By the mid-nineteenth century there were few Chinese immigrants who had made their way to America. In early 1849, there were only fifty-four in the entire state of California, but that would change as word spread and gold rush fever took hold.
The prospect of work, either in the mines or whatever supporting job could be found, brought Chinese men fleeing rebellion and poverty in their own country to California and beyond. Chinese immigration continued apace until in 1876 there were over 150,000 Chinese immigrants in the United States, 116,000 in California alone.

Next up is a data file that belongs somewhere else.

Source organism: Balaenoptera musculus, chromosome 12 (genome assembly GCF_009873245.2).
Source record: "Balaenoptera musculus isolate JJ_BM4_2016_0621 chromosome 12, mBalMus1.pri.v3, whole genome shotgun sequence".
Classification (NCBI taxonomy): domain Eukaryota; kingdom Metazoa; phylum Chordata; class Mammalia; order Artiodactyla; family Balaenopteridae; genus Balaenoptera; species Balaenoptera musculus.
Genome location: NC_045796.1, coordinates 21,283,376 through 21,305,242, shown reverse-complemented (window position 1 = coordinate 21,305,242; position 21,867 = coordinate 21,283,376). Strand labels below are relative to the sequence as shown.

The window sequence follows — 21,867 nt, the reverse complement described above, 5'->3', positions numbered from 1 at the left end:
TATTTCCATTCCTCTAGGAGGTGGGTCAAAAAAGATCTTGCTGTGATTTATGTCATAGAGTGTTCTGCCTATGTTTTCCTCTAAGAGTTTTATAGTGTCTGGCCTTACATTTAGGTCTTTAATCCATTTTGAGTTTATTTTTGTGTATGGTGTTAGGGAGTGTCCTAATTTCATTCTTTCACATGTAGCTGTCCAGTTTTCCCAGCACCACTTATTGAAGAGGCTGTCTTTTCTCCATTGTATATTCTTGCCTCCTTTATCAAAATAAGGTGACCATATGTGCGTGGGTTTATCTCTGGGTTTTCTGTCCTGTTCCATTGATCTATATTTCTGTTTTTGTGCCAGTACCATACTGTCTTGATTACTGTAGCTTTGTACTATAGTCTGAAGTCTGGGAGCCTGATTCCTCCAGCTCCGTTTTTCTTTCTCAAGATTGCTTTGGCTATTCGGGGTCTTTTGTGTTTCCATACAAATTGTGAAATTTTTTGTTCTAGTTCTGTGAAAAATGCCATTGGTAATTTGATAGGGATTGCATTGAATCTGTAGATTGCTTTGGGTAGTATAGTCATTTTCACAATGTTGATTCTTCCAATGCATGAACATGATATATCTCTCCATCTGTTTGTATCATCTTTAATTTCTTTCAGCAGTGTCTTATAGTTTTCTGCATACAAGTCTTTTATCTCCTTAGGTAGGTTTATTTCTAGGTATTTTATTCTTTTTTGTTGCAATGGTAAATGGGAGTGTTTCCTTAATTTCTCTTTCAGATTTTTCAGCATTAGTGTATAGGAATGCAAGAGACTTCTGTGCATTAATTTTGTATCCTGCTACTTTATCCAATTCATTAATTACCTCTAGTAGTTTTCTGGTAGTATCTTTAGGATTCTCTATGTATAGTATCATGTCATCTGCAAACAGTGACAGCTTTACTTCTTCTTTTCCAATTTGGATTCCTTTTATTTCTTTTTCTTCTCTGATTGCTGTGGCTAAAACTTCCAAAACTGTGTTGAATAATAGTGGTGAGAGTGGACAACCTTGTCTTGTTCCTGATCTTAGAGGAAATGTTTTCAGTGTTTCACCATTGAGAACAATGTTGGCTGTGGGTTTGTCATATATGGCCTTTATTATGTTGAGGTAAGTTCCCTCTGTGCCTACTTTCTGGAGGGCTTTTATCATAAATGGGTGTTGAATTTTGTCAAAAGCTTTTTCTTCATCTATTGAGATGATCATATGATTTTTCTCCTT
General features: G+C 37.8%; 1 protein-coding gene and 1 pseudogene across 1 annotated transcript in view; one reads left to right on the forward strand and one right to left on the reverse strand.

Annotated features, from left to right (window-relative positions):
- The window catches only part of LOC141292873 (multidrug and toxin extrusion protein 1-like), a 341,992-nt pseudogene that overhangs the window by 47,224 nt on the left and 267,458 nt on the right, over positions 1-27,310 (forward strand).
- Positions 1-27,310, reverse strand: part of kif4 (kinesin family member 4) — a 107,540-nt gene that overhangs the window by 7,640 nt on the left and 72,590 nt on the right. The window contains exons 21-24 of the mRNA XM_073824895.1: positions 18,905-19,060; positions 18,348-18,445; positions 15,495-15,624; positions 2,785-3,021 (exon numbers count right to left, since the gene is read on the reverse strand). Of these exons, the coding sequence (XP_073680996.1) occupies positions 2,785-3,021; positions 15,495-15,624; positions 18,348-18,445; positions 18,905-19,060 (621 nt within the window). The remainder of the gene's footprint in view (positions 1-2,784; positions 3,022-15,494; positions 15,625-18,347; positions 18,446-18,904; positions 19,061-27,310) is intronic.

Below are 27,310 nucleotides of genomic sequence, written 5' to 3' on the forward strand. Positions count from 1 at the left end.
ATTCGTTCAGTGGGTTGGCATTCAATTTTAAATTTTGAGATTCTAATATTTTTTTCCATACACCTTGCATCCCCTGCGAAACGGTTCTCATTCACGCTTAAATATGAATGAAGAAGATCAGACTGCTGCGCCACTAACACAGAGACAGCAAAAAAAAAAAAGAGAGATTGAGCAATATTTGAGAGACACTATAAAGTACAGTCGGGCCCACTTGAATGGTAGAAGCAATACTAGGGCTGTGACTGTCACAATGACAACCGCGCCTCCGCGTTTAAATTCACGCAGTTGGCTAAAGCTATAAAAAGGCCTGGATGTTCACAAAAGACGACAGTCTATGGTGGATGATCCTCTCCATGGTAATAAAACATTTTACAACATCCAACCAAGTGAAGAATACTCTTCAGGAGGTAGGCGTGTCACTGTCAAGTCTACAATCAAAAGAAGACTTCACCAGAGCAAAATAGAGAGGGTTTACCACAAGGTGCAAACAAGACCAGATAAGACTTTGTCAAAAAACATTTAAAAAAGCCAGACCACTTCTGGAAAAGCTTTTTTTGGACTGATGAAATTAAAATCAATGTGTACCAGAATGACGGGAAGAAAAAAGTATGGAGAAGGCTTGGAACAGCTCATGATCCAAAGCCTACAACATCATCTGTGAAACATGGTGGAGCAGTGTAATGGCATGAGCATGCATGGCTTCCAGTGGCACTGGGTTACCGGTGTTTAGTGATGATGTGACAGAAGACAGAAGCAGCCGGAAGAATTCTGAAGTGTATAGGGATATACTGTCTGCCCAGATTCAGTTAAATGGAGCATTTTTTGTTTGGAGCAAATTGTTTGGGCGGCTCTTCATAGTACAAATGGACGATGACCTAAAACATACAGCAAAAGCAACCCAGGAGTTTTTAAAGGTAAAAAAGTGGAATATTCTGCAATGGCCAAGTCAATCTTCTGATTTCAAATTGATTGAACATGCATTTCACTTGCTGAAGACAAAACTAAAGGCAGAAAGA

Most men came alone, calling themselves “Sojourners,” implying they never intended to stay, but rather someday would return to their homes and families in China. As menial and low-paying as some of the jobs they took, the Chinese still earned more money in America – and if they were careful and saved it, would amass what to them would be quite a fortune.
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